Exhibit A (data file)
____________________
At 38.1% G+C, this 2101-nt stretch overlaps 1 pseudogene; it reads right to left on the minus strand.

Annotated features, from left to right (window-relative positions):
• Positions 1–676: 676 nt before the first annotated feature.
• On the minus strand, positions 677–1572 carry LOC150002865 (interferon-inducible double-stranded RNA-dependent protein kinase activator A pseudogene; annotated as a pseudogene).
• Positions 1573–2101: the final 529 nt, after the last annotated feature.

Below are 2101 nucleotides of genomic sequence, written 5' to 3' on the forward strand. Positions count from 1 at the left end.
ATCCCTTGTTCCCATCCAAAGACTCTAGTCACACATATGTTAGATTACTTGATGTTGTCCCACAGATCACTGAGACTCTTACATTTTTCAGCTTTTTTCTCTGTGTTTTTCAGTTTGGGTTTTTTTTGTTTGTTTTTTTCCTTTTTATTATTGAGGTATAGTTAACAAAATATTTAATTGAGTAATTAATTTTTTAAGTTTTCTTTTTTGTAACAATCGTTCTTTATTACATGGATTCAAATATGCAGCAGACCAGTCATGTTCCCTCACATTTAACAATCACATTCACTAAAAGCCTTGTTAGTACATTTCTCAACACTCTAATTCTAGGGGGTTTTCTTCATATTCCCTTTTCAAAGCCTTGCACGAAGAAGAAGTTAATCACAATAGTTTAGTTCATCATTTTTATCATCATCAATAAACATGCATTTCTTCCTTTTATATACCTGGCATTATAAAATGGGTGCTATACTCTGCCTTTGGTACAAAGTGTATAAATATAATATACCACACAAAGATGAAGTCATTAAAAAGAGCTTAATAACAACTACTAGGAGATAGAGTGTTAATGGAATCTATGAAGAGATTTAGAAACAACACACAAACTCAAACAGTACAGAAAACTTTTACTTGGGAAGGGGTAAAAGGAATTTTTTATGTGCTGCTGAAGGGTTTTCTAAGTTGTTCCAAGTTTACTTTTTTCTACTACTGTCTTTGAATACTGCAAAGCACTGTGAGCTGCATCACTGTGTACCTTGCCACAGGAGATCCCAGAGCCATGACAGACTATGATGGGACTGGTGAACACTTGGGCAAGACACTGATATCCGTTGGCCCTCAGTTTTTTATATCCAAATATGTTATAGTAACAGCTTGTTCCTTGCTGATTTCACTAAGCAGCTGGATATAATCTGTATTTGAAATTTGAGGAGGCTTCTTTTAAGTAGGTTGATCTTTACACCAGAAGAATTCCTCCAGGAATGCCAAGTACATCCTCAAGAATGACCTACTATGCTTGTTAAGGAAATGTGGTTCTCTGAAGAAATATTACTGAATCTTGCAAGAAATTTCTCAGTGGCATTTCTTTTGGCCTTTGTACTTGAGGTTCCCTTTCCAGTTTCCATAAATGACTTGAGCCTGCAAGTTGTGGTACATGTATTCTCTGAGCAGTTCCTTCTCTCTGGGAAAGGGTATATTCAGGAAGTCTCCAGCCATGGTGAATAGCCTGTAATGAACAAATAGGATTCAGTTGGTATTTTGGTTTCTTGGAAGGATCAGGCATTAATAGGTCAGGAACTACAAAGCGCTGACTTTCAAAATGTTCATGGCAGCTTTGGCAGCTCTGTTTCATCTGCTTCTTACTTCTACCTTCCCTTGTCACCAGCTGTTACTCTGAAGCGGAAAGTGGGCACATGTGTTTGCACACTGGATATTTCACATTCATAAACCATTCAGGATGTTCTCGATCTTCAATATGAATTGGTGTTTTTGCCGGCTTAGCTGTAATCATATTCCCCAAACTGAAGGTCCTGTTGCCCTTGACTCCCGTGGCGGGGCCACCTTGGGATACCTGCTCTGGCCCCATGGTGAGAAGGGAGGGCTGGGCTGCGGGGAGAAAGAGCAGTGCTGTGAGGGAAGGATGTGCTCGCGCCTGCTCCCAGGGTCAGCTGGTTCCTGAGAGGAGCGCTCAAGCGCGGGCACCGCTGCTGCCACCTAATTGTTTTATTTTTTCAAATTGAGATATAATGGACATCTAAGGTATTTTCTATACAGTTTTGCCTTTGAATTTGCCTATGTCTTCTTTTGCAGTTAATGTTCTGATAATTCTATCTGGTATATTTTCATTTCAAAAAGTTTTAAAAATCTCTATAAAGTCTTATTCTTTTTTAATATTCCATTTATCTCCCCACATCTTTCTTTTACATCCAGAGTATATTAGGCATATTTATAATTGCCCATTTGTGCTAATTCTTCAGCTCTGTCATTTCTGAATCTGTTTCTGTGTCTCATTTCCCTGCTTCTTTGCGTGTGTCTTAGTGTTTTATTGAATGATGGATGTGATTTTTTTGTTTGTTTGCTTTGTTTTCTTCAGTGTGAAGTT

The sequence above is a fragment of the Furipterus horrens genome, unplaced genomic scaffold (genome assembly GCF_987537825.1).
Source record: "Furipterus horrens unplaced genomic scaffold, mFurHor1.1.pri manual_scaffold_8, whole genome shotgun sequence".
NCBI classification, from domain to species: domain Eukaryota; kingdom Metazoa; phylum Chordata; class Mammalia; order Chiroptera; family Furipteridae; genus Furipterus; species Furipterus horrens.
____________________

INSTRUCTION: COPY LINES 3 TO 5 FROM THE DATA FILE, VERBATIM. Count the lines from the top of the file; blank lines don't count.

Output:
• Positions 1–676: 676 nt before the first annotated feature.
• On the minus strand, positions 677–1572 carry LOC150002865 (interferon-inducible double-stranded RNA-dependent protein kinase activator A pseudogene; annotated as a pseudogene).
• Positions 1573–2101: the final 529 nt, after the last annotated feature.